So in case you’re tired of your iPhone’s playlist, like I was, I’ve compiled a list of some of my favorite audiobooks from the last year:

1.The Rules of Magic, by Alice Hoffman. I dearly loved Practical Magic and was skeptical of the sequel. But Hoffman really delivered here, writing a story chock full of humor and heartache that was the perfect complement to the first book. The characters were wonderfully drawn and I was hooked from start to finish.

2. Born a Crime, by Trevor Noah. This book was amazing. I laughed so hard, and then—I’ll admit—cried a time or two. This story of Noah’s growing up in South Africa sparkles with wit and warmth. I loved Noah’s storytelling and didn’t want it to end. 

3. Anansi Boys, by Neil Gaiman. This is one of my favorite books by Gaiman, and the narrator (Lenny Henry) is out of this world. Modern folklore at its best, and wicked good fun. I’ve listened to it three times already.

4. You, by Caroline Kepnes. A startling thriller, told from the villainous protagonist’s point of view. And the reader, Santino Fontana, is one of my favorites of all time. This one’s not for the faint of heart, but it’s smart, and biting, and full of diabolical humor. Bonus: there’s a sequel that’s equally mesmerizing—Hidden Bodies, also read by Fontana.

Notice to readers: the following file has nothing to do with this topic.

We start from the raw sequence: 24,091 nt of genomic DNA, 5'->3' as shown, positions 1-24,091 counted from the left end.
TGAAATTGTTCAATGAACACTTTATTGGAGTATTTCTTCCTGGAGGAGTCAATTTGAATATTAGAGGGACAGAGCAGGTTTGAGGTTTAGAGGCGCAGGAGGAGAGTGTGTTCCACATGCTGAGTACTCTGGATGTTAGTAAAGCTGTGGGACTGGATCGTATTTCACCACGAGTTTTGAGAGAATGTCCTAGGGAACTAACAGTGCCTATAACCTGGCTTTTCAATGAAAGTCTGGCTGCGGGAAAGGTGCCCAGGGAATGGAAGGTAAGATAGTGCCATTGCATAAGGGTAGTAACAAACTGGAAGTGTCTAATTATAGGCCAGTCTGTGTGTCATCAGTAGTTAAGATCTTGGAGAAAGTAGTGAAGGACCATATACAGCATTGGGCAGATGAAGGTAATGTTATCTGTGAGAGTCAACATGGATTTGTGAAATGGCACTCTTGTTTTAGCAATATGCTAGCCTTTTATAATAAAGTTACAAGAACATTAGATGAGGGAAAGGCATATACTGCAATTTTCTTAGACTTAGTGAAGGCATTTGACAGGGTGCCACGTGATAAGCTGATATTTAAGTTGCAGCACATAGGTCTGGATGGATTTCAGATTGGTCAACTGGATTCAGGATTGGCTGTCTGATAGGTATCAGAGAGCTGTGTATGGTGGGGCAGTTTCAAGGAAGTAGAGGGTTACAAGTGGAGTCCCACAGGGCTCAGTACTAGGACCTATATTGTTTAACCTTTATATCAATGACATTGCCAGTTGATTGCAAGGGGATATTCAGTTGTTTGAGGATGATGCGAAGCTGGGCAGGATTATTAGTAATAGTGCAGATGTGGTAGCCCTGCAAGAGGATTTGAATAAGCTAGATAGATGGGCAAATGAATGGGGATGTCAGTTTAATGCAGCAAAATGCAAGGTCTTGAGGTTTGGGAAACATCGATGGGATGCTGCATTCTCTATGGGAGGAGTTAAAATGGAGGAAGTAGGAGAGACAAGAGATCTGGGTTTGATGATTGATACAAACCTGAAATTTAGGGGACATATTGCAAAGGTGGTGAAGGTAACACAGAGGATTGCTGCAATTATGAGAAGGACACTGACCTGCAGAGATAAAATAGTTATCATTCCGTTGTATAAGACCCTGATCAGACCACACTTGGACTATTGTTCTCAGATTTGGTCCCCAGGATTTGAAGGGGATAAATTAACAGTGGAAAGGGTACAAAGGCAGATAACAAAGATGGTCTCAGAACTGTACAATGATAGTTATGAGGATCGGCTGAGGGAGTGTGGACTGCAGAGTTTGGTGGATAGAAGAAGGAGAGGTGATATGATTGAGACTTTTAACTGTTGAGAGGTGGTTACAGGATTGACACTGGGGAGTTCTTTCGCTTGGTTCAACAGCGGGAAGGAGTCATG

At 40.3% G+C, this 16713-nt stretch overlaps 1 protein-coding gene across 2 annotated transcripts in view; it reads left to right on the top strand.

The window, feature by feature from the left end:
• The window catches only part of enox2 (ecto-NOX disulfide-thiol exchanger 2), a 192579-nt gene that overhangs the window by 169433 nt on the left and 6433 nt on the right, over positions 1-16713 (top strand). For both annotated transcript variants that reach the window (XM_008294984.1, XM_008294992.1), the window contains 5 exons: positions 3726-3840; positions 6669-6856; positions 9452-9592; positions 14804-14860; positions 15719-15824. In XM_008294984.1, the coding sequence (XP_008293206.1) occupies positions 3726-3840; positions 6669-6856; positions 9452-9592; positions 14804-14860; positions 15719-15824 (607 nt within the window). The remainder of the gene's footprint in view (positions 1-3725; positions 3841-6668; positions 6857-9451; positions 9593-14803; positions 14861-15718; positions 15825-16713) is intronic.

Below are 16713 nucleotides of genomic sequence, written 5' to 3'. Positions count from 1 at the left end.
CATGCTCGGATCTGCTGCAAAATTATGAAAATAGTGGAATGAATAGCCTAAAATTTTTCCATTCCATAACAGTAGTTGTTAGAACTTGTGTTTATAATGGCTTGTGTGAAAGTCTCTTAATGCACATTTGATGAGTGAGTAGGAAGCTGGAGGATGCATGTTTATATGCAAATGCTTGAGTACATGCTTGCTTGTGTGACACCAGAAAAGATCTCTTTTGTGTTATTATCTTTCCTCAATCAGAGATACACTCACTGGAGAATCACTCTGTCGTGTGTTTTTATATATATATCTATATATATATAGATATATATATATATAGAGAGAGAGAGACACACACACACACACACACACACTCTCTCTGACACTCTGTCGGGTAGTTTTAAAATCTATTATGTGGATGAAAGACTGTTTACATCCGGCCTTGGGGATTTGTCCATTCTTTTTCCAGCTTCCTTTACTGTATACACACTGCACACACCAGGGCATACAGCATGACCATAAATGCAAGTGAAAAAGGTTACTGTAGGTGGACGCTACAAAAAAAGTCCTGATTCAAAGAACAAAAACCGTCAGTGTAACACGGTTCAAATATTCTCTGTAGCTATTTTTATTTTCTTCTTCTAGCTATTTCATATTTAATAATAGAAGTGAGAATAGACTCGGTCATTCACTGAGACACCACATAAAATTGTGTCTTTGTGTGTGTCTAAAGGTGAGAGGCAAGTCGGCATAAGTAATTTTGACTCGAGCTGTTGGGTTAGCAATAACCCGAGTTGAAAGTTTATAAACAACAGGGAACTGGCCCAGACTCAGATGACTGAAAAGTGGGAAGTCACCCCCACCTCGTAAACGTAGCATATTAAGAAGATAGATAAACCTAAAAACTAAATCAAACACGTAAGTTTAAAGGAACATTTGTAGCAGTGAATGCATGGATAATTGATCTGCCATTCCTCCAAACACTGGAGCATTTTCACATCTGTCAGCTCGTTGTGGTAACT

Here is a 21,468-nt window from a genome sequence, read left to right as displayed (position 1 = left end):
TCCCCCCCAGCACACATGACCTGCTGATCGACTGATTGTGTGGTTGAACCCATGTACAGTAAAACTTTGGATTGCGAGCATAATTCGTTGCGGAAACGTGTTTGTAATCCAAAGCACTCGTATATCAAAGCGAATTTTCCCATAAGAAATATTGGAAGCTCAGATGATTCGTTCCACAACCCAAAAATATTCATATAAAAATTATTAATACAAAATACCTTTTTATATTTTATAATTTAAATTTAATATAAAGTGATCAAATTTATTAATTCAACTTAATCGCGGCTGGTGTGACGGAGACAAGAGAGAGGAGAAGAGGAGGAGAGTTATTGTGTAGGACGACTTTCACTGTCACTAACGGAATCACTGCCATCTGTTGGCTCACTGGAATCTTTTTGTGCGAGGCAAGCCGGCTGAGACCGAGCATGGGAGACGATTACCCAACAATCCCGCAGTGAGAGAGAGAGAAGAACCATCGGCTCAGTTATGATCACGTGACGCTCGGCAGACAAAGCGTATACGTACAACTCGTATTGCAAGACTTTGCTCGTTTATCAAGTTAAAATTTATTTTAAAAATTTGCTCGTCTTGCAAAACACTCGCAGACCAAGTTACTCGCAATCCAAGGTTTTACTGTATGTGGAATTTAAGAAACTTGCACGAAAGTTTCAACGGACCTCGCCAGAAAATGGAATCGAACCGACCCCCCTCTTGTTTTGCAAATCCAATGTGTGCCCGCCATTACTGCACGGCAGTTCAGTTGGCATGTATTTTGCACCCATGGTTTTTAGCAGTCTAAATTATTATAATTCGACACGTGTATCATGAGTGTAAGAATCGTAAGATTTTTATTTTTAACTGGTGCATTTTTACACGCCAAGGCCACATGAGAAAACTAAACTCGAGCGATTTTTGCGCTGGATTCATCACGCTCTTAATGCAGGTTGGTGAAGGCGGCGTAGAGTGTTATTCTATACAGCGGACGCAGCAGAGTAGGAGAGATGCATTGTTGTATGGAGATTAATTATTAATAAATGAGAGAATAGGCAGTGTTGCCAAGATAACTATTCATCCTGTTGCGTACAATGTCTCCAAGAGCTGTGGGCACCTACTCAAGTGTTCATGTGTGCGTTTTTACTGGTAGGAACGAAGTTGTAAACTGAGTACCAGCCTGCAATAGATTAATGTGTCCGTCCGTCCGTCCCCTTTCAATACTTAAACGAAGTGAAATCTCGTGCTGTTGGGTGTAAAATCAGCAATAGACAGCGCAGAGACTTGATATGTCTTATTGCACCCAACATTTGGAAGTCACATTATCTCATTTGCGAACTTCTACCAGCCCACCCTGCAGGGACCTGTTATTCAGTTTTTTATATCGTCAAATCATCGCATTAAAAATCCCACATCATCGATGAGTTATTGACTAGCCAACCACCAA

5. Nuts, by Alice Clayton. I just finished this one, and laughed until I hurt myself. I love a good sassy romantic comedy, and Clayton always delivers. With lovable characters and plenty of steam, this one is sure to spice up your workweek. Warning: you might miss an exit during the spicy parts.

6. A Confederacy of Dunces, by John Kennedy Toole. This is one of those books I heard references to my whole life (it won the Pulitzer, for heaven’s sake), and thought it was about something else entirely. I took a chance on this “Don Quixote of the French Quarter” and again, laughed until my ribs ached. 

7. My Sister Lives on the Mantlepiece, by Annabel Pitcher. Read by David Tennant, this one is part tear-jerker and all sparkle. Wonderfully layered characters bring this poignant coming-of-age story to life. It’s one I can’t forget, and one of those stories I wish I’d written.